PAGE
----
• Apply and approval online
  • Minimum of 20% deposit
  • Living in the property
  • Wage earner
  • House located in a major centre
  • Standalone, single house
  • Owned personally or joint personally (no trusts or companies)

The deal is simple, fits into a straightforward box, and means the deal origination and approval process can be easily automated.


Why can this bank offer this low rate?


Ultimately its due a lower cost of the delivery of lending.

The origination and approval process is completed online, and therefore a banker is not required to assess the deal. There is no branch required to house the staff and the customer. There are no additional securities like personal guarantees, and there are no trustees to deal with. The house is located in a main centre which presumably means it’s easier to liquidate if need-be.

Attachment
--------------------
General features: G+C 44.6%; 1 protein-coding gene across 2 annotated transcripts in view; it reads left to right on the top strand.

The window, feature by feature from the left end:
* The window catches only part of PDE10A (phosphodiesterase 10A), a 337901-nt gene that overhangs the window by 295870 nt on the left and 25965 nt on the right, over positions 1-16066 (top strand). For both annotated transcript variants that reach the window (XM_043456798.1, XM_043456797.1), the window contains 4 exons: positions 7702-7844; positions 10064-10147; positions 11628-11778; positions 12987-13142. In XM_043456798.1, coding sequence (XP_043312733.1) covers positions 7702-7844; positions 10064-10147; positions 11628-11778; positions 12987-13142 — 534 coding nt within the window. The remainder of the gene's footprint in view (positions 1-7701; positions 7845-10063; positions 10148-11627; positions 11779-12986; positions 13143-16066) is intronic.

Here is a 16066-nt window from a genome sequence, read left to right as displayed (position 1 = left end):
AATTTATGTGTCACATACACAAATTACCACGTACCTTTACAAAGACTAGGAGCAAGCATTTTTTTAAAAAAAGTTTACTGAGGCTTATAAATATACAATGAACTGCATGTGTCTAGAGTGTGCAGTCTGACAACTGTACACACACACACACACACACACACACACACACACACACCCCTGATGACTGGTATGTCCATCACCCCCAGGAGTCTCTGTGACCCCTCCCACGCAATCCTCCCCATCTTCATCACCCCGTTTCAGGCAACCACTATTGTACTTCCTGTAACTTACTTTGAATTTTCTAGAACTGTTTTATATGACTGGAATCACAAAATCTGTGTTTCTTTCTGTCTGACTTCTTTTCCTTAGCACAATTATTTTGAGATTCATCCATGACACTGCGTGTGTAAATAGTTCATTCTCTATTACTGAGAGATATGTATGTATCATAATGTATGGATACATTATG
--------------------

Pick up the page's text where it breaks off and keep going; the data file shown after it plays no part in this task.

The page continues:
Furthermore the lower RBNZ capital requirements already motivate banks towards home lending.

Very simple. Very fast. Very cheap.

The process looks great to the bank’s leaders too, and you can just imagine the conversation “So we can originate deals faster, cheaper, from anywhere, and we can use a smaller labour pool to do it?” It’s a no brainer.

Sounds Great! Surely this must now start having a positive impact on other loans made by the bank?



This is going to drive some unintended consequences

This process is driven by the bank’s desire to increase market share in housing, with cost at a minimum, and deliver that strategy through a market leading rate.

This is the start. Simple and easy to manage customers is what they want, and the concept will be adopted by all the major banks.

So what if you live in regional New Zealand?

So what happens if the customer has received legal advice to put the family home in a trust? What happens if the customer is a self employed plumber? What happens if the customer’s situation is slightly more complex than the above?